The making of a Norwegian traitor
Part four of four: Quisling is executed, but his name lives on in infamy
During the Nazi invasion of Norway, Quisling seized upon the confusion and broadcast his plan for cooperation with the incoming Germans. His view still obscured by his own delusions of grandeur, he continued to believe he was an equal to Hitler and believed Norway was joining a victorious war machine. In the days following his sudden accession to power Quisling appointed his cabinet ministers almost at random. He was hopelessly inept at rallying support among his fellow Norwegians. Hitler immediately realized Quisling’s inadequacies and after a few weeks announced that Reichskommissar Josef Terboven would take charge. On April 24, Norway was turned over to German control. With this move from the German High Command, Quisling was demoted and would spend his days working to establish a strong resurgent Nasjonal Samling (NS) party. Membership in NS swelled to more than 70,000 from 1940 to 42.
In 1942, Terboven approached Quisling about forming a combined government. Quisling was appointed to the position of Minister-President in a ploy by Hitler to draw the support of the Norwegian public. His primary duty was to preside over the NS cabinet, however he was seen as a failure by the Germans. Tensions grew between the two leaders as they disagreed on the course for Norway through the war.
The Nazi war machine was slowly being worn down as the Allied powers crept in on Hitler’s stronghold. Quisling was eager to offer a hand to Germany with a strong Norwegian military, and tried to form an all volunteer force in 1943. What Quisling failed to see was that his people and beloved country were being taken advantage of by a much more adept, charismatic Nazi leadership. His delusions were so grand that he even compared himself to legendary Viking King Olav Tryggvason who ruled from 995-1000 CE.
At midnight on May 8, 1945, the war in Europe ended and Germany was ordered to halt all hostilities. For most Norwegians this was a cause for celebration. Their country was finally free and the NS was put to an end for good. Joseph Terboven, once proudly in charge, committed suicide fearing post-war repercussions. Norway began its return to peaceful prewar sensibilities.
As reports of surrender began filtering into Norway, Quisling reported to Police Headquarters where he was swiftly arrested. He was intent on negotiating with the post-war government, hoping the vision he had tried to implement five years earlier would be understood and his freedom would be spared. Quisling was put on trial by the new Norwegian Unification Government from August to October of 1945. The anger of the Norwegian people, however, could not be ignored and in the early morning hours of October 24, 1945, Vidkun Quisling was executed by firing squad. All that would remain was the memory of a traitor.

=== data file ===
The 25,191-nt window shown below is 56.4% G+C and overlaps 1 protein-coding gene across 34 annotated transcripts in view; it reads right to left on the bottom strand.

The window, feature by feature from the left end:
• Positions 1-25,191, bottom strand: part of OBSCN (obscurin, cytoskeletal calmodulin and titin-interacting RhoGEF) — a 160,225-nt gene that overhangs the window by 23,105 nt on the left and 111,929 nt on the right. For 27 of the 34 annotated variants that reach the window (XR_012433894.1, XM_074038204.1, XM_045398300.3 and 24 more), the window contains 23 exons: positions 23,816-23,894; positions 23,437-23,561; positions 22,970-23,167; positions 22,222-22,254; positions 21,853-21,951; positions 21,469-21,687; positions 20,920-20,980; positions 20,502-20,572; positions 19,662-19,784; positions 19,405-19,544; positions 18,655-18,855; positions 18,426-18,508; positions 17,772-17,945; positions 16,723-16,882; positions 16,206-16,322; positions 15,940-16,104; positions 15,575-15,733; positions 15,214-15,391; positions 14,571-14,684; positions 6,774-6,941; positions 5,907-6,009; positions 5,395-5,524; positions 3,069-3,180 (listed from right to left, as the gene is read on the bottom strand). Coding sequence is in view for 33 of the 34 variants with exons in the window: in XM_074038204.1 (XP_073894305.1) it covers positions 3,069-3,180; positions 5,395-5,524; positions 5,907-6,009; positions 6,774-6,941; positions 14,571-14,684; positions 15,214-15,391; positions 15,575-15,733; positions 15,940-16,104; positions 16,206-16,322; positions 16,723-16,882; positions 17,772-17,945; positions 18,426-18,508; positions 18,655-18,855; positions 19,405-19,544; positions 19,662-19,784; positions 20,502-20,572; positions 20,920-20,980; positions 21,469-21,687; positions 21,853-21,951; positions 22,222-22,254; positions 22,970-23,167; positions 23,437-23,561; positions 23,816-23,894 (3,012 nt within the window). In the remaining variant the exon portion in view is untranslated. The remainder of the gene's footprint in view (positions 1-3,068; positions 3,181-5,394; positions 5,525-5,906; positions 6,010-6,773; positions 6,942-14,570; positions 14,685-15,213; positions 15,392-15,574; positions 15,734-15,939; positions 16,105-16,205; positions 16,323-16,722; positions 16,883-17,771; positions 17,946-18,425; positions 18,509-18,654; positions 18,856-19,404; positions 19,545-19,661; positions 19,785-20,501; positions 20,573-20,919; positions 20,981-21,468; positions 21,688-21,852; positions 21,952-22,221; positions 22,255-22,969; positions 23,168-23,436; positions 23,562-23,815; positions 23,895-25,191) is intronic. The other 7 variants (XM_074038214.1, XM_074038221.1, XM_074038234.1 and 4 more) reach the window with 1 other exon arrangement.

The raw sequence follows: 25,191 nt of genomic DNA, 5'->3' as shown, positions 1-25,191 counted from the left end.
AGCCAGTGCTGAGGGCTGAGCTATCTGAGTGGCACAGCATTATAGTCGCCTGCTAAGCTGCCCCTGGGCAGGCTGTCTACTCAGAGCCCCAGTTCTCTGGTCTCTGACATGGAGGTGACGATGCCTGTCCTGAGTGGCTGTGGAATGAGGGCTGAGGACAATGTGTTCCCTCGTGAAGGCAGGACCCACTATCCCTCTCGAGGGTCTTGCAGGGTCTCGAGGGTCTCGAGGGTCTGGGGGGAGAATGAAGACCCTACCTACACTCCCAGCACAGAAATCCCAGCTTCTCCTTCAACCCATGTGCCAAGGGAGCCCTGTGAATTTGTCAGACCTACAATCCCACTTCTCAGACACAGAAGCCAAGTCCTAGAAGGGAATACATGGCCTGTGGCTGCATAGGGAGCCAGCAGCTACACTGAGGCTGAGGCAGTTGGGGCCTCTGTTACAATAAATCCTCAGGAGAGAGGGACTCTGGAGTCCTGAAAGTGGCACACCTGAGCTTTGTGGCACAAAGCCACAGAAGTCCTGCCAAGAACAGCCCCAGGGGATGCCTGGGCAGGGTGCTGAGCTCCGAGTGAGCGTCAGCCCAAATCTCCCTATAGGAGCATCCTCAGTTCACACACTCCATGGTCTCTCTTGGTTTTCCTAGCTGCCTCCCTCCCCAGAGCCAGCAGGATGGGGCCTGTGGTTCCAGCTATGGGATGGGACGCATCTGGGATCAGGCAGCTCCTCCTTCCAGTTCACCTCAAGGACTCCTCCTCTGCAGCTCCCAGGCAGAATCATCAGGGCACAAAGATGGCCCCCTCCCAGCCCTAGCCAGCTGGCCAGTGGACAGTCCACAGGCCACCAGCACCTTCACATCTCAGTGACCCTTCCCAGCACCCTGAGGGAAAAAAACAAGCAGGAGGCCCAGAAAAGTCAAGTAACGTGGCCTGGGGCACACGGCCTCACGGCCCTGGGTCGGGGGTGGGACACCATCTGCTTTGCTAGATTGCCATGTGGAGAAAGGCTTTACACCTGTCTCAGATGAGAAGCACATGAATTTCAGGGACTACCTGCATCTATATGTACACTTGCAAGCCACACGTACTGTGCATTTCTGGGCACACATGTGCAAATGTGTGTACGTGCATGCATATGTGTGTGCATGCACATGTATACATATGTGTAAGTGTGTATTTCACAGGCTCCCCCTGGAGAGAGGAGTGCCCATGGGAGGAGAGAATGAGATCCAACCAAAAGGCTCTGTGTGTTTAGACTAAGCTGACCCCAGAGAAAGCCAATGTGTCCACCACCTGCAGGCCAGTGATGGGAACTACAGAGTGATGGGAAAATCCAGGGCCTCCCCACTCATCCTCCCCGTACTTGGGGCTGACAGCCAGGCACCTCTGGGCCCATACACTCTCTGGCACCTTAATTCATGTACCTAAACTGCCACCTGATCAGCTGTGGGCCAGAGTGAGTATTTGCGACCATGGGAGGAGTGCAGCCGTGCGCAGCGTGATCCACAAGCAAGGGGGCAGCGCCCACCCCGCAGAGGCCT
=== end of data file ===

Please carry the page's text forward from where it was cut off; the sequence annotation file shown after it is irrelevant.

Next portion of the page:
Finally, Norway was free to begin rebuilding. King Haakon VII and the royal family returned to Oslo on June 7, 1945, to cheering crowds. The Labor Party gained control of Stortinget and used its power to pursue a socialist economy while being careful to disassociate itself with steadily growing post-war communism. Norway continued its strong alliance with the United States and United Kingdom, and that has continued to this day.
Vidkun Quisling will always be an infamous figure in the history of Norway. His efforts as a politician and his betrayal of his country will forever be immortalized, thanks to the quick wit of Winston Churchill soon after the invasion. Thus, if you hear someone called “Quisling” even nearly 80 years after Vidkun’s death, it is a telling sign that person is not to be trusted.
To read the first three installments in this series, visit:
Part 1: What’s in a name?
Part 2: Nasjonal Samling rises
Part 3: Vidkun betrays Norway and Quisling enters the lexicon
Alianna Boszhardt lives and works in the Washington, D.C., metro area. She grew up in western Wisconsin among a large Norwegian family, attending many events at Norskedalen Nature and Heritage Center in Coon Valley, Wis., and the Sons of Norway Heritage camp outside of Eau Claire, Wis., every summer. She has a passion for Norwegian history and always enjoys a good meal of meatballs and lefse.
This article originally appeared in the May 4, 2018, issue of The Norwegian American. To subscribe, visit SUBSCRIBE or call us at (206) 784-4617.